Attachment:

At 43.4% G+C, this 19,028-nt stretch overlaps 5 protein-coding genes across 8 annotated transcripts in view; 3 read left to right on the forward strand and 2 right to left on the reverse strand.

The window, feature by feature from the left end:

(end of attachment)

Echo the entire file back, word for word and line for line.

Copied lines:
At 43.4% G+C, this 19,028-nt stretch overlaps 5 protein-coding genes across 8 annotated transcripts in view; 3 read left to right on the forward strand and 2 right to left on the reverse strand.

The window, feature by feature from the left end: